When M. leprae, in differing concentrations, were injected inlradermally into the Hank skin of the mice, they were taken up by macrophages and aggregated at the site of inoculation (Fig. 1). However, these bacilli were found to be granulated and fragmented signifying degenerated bacteria. The smear count of bacilli was either less than that inoculated or zero when the concentration of M. leprae in the inoculum was the lowest. These features demonstrate that there was no multiplication of bacilli at the flank site. This could be due to the relative increased warmth of the flank (13) compared to the footpad (12). Injection of the M. leprae inoculum into the mouse footpad showed more than a doubling of the organism, and the organisms themselves did not display the fragmentation that was seen at the flank site. This clearly demonstrates the multiplication of M. leprae in the mouse footpad. However the multiplication was not uniform in all of the concentrations. The lowest (104) and the highest (107) inoculum did not demonstrate a high growth rate like that found with the 104 and 105 inoculum. This again clearly demonstrates that optimal levels of inoculum exist that promote growth of the organism in the mouse footpad and inoculating more bacilli than this optimal load does not yield better results.

Dissemination of M. leprae to the internal organs as seen in the footpad-inoculated animals was completely absent in the flank-inoculated mice. Multiplication at the site of entry and dissemination to the internal organs, when the inoculum is injected into the mouse footpad and when no growth or dissemination occurs when injected into the flank, demonstrates that local environmental changes, such as relatively cooler temperatures and an optimum dose of M. leprae at the site of entry, are conducive factors for the development of the disease.

In a recent study, it was found that a majority of the leprosy mono-lesions were located in the uncovered parts of the body with a special predilection for the posterior aspects of the lower extremities (1). In children, these sites are most vulnerable to trauma. They are also relatively cooler, and our animal study demonstrates that M. leprae multiply better in cooler parts, such as the footpad, and disseminate more to the ear lobes. This may explain why the first and early lesions occur in the extremities and face where the temperature is low. In mice, the entry of M. leprae through a relatively cooler entry point (i.e.. the footpad) allows better growth of M. leprae locally, needs smaller doses of inoculum to promote growth, and allows dissemination of the organism to the internal organs. The site of entry and the dose of M. leprae may have a role in determining whether the person will be infected or not.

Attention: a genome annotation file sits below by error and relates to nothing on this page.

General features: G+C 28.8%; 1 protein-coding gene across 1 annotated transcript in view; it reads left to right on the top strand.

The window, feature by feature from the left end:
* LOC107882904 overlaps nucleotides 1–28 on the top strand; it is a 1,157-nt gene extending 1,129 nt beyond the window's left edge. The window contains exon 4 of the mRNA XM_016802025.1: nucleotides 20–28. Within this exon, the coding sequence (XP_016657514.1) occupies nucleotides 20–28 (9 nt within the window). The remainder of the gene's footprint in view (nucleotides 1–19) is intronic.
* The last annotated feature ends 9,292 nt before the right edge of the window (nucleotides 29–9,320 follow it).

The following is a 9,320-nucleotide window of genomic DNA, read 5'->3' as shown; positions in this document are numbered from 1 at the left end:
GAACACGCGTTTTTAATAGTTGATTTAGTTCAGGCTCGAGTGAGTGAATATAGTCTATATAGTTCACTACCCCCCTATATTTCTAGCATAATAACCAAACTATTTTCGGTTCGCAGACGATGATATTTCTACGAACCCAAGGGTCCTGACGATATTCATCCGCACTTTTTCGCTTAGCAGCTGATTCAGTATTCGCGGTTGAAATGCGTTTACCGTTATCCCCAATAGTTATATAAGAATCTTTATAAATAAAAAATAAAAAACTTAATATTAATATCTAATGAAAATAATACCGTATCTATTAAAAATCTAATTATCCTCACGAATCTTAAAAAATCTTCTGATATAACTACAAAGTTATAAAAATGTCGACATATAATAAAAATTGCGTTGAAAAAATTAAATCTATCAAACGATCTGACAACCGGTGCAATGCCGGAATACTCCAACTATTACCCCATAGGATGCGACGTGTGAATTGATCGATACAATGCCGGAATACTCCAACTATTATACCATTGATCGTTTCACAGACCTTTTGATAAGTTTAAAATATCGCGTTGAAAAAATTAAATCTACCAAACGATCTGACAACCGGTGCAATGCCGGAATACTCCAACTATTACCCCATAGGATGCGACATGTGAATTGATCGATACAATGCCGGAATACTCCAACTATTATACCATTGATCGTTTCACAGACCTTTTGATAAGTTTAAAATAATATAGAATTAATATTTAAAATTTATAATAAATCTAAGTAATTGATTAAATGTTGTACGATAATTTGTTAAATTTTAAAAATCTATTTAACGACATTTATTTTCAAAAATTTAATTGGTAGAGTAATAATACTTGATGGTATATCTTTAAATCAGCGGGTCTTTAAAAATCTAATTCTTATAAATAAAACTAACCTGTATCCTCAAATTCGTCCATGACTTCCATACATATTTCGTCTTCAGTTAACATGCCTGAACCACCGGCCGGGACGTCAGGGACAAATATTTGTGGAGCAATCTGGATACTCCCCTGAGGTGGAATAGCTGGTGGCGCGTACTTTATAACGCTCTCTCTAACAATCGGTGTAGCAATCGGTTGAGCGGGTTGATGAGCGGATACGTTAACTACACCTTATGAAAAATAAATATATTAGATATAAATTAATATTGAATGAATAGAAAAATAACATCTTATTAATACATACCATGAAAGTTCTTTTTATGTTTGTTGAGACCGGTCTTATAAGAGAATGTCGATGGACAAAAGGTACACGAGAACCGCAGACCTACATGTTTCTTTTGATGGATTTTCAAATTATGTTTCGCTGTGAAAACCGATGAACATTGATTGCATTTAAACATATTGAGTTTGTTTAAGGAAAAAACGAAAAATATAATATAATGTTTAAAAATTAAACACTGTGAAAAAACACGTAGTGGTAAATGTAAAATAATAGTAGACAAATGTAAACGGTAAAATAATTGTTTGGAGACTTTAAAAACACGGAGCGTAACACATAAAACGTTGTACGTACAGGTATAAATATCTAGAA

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2. Barton. R. P. E. A clinical study of the nose in lepromatous leprosy. Lepr. Rev. 45 (1974) 135-144.

3. Chehl, S.. Job, C. K. and Hastings, R. C. Transmission of leprosy in nude mice. Am. J. Trop. Med. Hyg. 34 (1985) 1161-1166.

4. Davey. T. F. and Rees, R. J. W. The nasal discharge in leprosy: clinical and bacteriological aspects. Lepr. Rev. 45 (1964) 121-134.

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6. Hubsctier, S., Gridhar. B. K. and Desikan, K. V. Discharge of Mycobacterium leprae from the mouth in lepromatous leprosy patients. Lepr. Rev. 50(1979)45-50.

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13. Short, D. J. and Woodnott. D. P. Measurement of temperature and humidity. In: The IAT Manual of Laboratory Animal Practice and Techniques. 2nd edn. London: Crosby Lockwood & Son Ltd. 1969, pp. 70-71.











1. M.D.. Head. Department of Hislopathology and Experimental Pathology.
2. B.Sc. Senior Laboratory Technician. Grade II. Department of Experimental Pathology
3. M.D.. FRC Path, EAMS, Emeritus Scientist. Schieffelin Leprosy Research and Training Center, Kurigiri, Vellore, District, Tamilnadu, India 632106.

Reprint requests to:
Dr. Gigi Ebenezer
Head. Department of Hislopalhology and Experimental Pathology, Schieffelin Leprosy Research & Training Center
Kurigi, Vellore, District
Tamilnadu, India 632106

Received for publication on 3 July 2002.
Accepted for publication on 7 October 2002.